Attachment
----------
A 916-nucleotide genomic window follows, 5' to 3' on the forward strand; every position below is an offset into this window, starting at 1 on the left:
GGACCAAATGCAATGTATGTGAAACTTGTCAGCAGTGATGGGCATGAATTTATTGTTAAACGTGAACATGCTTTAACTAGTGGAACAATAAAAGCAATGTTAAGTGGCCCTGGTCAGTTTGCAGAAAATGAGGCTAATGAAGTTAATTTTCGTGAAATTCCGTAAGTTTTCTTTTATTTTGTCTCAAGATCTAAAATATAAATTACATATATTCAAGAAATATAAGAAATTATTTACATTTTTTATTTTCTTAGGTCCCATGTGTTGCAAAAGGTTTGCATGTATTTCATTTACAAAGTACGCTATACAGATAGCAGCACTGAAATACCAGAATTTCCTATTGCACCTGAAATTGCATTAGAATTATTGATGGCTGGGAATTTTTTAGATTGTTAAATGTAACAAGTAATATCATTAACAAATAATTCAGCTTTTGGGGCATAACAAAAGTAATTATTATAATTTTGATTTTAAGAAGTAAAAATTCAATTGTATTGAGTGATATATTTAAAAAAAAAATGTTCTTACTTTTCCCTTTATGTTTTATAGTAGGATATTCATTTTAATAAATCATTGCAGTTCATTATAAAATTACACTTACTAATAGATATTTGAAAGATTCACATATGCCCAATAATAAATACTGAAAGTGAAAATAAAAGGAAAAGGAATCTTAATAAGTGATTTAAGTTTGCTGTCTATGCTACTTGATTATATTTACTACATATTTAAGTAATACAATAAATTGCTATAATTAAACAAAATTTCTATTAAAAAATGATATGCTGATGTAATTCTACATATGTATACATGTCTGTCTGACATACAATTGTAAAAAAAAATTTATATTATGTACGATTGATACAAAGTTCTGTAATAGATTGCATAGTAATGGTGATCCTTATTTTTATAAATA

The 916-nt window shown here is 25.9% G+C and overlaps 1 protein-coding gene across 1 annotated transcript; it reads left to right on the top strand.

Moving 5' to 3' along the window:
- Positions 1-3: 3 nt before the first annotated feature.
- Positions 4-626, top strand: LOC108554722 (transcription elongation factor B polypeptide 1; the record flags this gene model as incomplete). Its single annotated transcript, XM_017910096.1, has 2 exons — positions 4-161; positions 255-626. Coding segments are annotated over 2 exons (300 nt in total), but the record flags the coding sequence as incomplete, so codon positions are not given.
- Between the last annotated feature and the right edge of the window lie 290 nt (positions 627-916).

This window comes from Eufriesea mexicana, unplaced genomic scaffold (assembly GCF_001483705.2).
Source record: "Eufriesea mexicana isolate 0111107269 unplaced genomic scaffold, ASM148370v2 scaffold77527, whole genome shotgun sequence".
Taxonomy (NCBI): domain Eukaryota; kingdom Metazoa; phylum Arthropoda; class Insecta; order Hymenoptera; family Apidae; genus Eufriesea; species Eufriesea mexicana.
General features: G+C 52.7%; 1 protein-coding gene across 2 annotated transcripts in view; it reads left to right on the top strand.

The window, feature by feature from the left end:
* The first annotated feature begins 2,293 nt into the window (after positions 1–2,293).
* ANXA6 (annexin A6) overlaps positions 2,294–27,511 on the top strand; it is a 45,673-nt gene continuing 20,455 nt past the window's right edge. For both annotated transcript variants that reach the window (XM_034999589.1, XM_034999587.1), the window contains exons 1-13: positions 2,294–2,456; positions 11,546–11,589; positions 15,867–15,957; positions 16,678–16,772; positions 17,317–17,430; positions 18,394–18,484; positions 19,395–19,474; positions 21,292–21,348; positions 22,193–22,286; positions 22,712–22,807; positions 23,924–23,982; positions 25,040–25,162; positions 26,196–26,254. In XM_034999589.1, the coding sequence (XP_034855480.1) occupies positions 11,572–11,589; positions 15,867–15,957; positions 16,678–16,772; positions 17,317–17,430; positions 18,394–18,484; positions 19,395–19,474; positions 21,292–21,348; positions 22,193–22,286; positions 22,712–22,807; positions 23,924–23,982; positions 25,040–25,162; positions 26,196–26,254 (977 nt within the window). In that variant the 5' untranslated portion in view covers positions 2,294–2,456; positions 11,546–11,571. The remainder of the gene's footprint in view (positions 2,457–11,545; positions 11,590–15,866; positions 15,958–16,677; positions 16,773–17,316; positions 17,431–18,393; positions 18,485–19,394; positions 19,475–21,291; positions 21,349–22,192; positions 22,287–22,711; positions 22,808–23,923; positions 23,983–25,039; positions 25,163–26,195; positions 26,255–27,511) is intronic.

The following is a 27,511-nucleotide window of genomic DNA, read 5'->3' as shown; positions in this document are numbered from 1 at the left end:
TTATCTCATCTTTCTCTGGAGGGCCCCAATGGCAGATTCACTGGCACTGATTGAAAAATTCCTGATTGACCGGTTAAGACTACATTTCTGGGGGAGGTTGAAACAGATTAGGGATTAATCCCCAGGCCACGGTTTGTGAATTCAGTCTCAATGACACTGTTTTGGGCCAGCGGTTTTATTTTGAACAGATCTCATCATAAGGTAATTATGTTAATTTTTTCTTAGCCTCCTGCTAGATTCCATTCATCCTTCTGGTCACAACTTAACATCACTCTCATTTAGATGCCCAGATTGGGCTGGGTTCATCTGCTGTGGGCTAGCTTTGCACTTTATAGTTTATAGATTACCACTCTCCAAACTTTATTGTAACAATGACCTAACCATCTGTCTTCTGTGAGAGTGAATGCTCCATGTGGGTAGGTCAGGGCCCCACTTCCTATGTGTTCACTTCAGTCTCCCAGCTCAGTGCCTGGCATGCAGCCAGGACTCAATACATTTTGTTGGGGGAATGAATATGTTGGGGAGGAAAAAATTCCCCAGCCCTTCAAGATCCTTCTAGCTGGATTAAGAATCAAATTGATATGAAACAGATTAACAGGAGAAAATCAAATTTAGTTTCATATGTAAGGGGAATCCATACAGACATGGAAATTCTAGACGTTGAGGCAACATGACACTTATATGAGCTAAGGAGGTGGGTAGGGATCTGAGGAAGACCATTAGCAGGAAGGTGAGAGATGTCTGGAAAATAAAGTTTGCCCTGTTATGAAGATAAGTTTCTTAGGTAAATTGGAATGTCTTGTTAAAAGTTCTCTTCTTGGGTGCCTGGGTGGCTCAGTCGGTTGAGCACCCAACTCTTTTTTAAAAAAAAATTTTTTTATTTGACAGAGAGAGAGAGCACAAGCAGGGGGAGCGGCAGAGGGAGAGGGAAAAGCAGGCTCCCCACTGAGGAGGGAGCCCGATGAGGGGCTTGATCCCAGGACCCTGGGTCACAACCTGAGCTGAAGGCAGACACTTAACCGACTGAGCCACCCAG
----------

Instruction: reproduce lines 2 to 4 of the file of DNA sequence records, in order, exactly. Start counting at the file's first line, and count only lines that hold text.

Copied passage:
GGACCAAATGCAATGTATGTGAAACTTGTCAGCAGTGATGGGCATGAATTTATTGTTAAACGTGAACATGCTTTAACTAGTGGAACAATAAAAGCAATGTTAAGTGGCCCTGGTCAGTTTGCAGAAAATGAGGCTAATGAAGTTAATTTTCGTGAAATTCCGTAAGTTTTCTTTTATTTTGTCTCAAGATCTAAAATATAAATTACATATATTCAAGAAATATAAGAAATTATTTACATTTTTTATTTTCTTAGGTCCCATGTGTTGCAAAAGGTTTGCATGTATTTCATTTACAAAGTACGCTATACAGATAGCAGCACTGAAATACCAGAATTTCCTATTGCACCTGAAATTGCATTAGAATTATTGATGGCTGGGAATTTTTTAGATTGTTAAATGTAACAAGTAATATCATTAACAAATAATTCAGCTTTTGGGGCATAACAAAAGTAATTATTATAATTTTGATTTTAAGAAGTAAAAATTCAATTGTATTGAGTGATATATTTAAAAAAAAAATGTTCTTACTTTTCCCTTTATGTTTTATAGTAGGATATTCATTTTAATAAATCATTGCAGTTCATTATAAAATTACACTTACTAATAGATATTTGAAAGATTCACATATGCCCAATAATAAATACTGAAAGTGAAAATAAAAGGAAAAGGAATCTTAATAAGTGATTTAAGTTTGCTGTCTATGCTACTTGATTATATTTACTACATATTTAAGTAATACAATAAATTGCTATAATTAAACAAAATTTCTATTAAAAAATGATATGCTGATGTAATTCTACATATGTATACATGTCTGTCTGACATACAATTGTAAAAAAAAATTTATATTATGTACGATTGATACAAAGTTCTGTAATAGATTGCATAGTAATGGTGATCCTTATTTTTATAAATA

The 916-nt window shown here is 25.9% G+C and overlaps 1 protein-coding gene across 1 annotated transcript; it reads left to right on the top strand.

Moving 5' to 3' along the window: